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Health Column: Ouch, that sun burns!

Scott Rollins
INTEGRATE YOUR HEALTH
Free Press Health Columnist
protective sun cream on a woman's shoulder
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Sam turned pink right away, then the next day a light brown. His brother, Zach, was covered in fine, pink pinpoint bumps that itched. Both my nephews left the cold Iowa winter weather last week to play some golf with my parents in sunny Arizona. After three days and 90 holes of golf, they both got more than a little sun, but thankfully no burns. Why the different reactions, and how does the sun brown, burn, and age the skin?

Ultraviolet (UV) rays from the sun cause direct damage to the DNA in the skin cells, leading to cell death and inflammation. This can occur in the superficial layer of skin, or epidermis, as a first-degree burn. If the damage goes deeper, into the dermis, it becomes a second-degree burn.

Sun damage triggers the body to go into repair and prevention mode, cleaning up the inflammation and oxidative damage, repairing breaks in the DNA, and turning on the dark melanin cells that replace the dead burned skin cells. The darker skin forms more of a protective barrier to UV damage in the future.



At the least, the UV rays cause a mild burn, which typically turns pink within a few hours. Then it may take a few days to a week for the skin to start to darken from increased melanin cells. With more damage, however, the burn causes pain and swelling that presents later the same day and continues for several days. The damaged outer layer of skin sloughs off as peeling skin three to seven days later.

Some people have an allergic reaction to the sun, called photosensitivity or sun induced urticaria. My nephew, Zach, had a little of that. It usually goes away, and suntan ensues, but for some people it’s a chronic issue that plagues them with even slight sun exposure.



If the sun damage is severe it can cause systemic illness, with nausea, fever, chills, and light-headedness. In extreme cases it is life threatening.

UVA & UVB DAMAGE

There are two types of UV rays of concern with skin, UVA and UVB. The UVB rays cause the notable sunburn, while UVA especially leads to deeper damage, skin cancer and aging. UVB is mostly a concern during summer months and peak daylight hours, while UVA is harmful year-round, all day long, even penetrating through glass. Most people have more sun damage on the left side of the face from years of driving.

Chronic UVA exposure causes “photo aging,” a process that thickens the outer layer of skin, destroying the elastic properties and causing cell death that leads to dark or light spots.

If the UV damage is severe, and/or chronic, then the body’s repair mechanisms can’t keep up and skin cancer occurs. Cumulative sun exposure leads to basal cell and squamous cell cancers. I surgically remove them almost every day from the face and arms of patients. Mostly I see these in outdoor enthusiasts and those whose occupation is outdoors, such as ranchers.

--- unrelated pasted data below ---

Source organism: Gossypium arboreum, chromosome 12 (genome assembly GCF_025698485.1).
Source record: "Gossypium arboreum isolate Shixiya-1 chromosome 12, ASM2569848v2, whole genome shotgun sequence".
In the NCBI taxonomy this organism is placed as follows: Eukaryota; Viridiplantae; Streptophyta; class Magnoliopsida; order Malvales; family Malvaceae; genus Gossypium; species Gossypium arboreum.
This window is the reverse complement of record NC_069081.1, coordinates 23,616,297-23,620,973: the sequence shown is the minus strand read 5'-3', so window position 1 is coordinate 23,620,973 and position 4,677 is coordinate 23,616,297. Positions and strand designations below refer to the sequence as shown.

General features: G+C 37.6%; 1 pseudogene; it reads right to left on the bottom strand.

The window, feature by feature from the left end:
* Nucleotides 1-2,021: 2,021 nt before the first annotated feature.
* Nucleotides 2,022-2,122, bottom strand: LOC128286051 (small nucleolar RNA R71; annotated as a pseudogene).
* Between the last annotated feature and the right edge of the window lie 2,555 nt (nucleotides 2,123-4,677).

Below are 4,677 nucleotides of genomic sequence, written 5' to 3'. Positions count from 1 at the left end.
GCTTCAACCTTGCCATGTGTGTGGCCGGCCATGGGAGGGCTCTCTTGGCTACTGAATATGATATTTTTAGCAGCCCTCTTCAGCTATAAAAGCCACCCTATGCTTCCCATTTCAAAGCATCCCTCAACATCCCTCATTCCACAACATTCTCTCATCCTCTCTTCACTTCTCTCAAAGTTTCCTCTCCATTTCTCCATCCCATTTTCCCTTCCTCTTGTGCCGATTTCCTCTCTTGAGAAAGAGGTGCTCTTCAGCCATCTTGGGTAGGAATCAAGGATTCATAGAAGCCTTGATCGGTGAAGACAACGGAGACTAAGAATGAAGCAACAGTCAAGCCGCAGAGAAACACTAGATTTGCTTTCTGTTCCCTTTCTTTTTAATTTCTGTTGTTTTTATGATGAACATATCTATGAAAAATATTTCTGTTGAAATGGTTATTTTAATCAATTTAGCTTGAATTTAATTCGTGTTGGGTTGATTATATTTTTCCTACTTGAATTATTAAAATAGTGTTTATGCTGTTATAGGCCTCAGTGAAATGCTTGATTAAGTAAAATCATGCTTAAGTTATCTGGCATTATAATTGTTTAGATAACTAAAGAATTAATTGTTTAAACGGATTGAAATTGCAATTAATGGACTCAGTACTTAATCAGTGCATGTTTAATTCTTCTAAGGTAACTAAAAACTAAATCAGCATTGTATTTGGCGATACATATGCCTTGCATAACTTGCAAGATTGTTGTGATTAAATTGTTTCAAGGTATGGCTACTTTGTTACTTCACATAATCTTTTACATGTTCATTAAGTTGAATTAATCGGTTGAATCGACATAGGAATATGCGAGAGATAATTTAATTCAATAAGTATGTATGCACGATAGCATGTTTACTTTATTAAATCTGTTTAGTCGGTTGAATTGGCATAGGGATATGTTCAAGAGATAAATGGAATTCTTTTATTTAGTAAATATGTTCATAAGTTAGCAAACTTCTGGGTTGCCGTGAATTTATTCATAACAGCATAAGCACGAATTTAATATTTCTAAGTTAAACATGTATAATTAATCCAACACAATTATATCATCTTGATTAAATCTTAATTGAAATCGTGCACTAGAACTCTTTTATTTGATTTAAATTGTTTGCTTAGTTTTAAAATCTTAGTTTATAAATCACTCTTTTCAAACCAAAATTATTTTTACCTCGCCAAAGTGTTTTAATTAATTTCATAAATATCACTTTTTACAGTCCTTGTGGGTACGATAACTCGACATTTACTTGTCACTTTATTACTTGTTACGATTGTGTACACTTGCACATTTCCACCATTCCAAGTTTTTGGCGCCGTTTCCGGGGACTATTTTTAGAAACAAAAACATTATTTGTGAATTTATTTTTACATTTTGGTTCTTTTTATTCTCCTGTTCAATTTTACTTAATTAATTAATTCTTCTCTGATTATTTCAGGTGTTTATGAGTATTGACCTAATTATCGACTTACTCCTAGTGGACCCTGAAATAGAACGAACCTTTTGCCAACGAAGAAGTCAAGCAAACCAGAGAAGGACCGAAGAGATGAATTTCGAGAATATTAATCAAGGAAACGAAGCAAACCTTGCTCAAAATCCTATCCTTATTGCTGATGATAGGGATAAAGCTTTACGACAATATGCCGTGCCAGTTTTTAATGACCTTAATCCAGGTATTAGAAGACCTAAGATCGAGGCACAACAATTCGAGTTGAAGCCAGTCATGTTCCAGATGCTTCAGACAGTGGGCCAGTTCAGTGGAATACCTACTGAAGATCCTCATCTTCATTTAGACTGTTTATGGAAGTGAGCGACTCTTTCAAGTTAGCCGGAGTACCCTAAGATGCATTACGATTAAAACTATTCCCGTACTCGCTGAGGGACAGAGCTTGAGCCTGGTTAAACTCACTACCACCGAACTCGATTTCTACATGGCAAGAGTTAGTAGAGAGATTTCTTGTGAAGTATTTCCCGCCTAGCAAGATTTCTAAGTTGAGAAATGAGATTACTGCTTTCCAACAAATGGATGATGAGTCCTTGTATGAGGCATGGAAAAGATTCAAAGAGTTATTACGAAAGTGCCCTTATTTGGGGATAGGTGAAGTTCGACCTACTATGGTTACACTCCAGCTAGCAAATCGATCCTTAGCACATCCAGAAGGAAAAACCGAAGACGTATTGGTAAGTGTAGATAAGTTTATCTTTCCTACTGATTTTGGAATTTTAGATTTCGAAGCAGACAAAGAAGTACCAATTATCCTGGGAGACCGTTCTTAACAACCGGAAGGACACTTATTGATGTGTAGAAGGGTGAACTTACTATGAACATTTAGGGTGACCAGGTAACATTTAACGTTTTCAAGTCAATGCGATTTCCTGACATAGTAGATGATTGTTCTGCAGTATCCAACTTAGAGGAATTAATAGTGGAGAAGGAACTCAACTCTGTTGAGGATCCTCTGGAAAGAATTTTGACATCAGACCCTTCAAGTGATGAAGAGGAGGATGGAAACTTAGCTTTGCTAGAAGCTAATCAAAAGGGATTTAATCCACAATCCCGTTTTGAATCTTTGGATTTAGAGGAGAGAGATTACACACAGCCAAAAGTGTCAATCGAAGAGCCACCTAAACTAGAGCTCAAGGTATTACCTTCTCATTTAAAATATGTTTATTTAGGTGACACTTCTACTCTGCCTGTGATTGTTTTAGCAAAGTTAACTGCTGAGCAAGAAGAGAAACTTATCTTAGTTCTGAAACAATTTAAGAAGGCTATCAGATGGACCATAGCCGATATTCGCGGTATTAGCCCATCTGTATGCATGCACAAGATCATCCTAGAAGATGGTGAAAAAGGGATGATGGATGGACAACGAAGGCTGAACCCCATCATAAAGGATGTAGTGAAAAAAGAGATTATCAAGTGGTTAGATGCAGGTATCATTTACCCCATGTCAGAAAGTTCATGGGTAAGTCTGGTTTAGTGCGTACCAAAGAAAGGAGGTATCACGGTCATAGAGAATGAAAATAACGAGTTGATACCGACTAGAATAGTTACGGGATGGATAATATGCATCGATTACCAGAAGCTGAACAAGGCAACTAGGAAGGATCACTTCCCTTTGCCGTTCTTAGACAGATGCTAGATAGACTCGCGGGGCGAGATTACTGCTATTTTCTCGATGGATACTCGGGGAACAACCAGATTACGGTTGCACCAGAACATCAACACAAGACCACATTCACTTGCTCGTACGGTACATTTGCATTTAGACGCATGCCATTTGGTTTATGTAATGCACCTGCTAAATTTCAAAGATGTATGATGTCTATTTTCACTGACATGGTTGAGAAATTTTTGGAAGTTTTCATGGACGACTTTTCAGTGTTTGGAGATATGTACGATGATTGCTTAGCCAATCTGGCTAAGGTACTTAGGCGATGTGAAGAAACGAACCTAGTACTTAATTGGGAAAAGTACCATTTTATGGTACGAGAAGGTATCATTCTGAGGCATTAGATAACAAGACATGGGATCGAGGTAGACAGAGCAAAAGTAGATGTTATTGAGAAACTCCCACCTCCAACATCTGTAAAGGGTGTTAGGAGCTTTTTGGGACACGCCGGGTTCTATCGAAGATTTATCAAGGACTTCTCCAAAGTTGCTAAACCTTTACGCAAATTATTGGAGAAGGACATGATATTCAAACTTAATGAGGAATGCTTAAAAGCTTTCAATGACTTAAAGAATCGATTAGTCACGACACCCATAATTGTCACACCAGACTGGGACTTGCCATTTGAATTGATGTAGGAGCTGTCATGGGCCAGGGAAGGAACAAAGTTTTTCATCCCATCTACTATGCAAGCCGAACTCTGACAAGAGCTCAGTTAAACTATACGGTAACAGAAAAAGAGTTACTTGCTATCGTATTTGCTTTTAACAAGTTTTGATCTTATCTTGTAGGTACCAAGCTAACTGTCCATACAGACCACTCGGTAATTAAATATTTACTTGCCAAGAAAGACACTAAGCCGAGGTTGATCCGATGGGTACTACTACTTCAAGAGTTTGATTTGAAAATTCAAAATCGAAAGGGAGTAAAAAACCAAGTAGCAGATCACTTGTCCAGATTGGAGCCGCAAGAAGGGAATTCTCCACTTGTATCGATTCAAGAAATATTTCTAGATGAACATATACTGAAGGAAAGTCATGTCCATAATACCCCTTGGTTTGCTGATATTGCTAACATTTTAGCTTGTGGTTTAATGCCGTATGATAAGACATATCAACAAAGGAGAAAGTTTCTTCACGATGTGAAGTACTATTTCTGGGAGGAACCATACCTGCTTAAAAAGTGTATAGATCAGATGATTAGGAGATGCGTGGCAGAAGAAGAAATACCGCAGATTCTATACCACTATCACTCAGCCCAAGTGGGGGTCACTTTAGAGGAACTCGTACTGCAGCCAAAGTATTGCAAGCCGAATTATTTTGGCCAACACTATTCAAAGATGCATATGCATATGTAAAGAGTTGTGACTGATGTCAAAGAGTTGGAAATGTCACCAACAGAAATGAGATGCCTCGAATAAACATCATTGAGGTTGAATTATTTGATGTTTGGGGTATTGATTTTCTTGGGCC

Melanoma is the most worrisome skin cancer, as it will more likely spread. Intense, intermittent sunburns are more of a risk for melanoma, and even one blistering sunburn doubles the chance for melanoma.

PROTECT THAT PRECIOUS SKIN

Be sure to keep all of your skin protected with a sunblock. The only ingredients that truly block both UV rays are the physical sun blocks, zinc oxide or titanium dioxide. The numerous chemical sunscreens not only don’t block both UV rays but are also linked to hormone disruption, cancer and other health issues.

UV rays also promote damage to the eyes in the form of cataracts and macular degeneration. Wearing sunglasses that block UVA and UVB rays is a must. Beware of sunglasses that don’t block both rays, as the pupil of the eye will dilate behind dark glasses and let even more harmful rays into the eye.

A diet rich in anti-inflammatory and anti-oxidant foods helps the skin’s defense mechanisms. That means more fruits and veggies. Anti-oxidant supplements such as vitamin C and E have some evidence for skin protection from UV rays.

Stay out of the mid-day sun from about 10 a.m. to 4 p.m. My favorite sun protection is called shade! Wear a broad brimmed hat, long sleeve shirt and pants. The new SPF clothing is awesome and actually keeps you cooler by keeping the UV rays from heating the skin.

Apply sunblock on areas that can’t be shaded. It is best to apply lotions quite liberally, 15-30 minutes before exposure and reapply 30 minutes later. Swimming, sweating, etc., will wash off the lotion so reapply frequently.

We love the Colorado sunshine, and we love being outdoors, but avoid the burn, prevent photo aging, and have some fun in the sun.

GJ Free Press health columnist Scott Rollins, M.D., is board certified with the American Board of Family Practice and the American Board of Anti-Aging and Regenerative Medicine. He specializes in bioidentical hormone replacement, thyroid and adrenal disorders, fibromyalgia and other complex medical conditions. He is founder and medical director of the Integrative Medicine Center of Western Colorado (www.imcwc.com) and Bellezza Laser Aesthetics (www.bellezzalaser.com). Call 970-245-6911 for appointments or more information.


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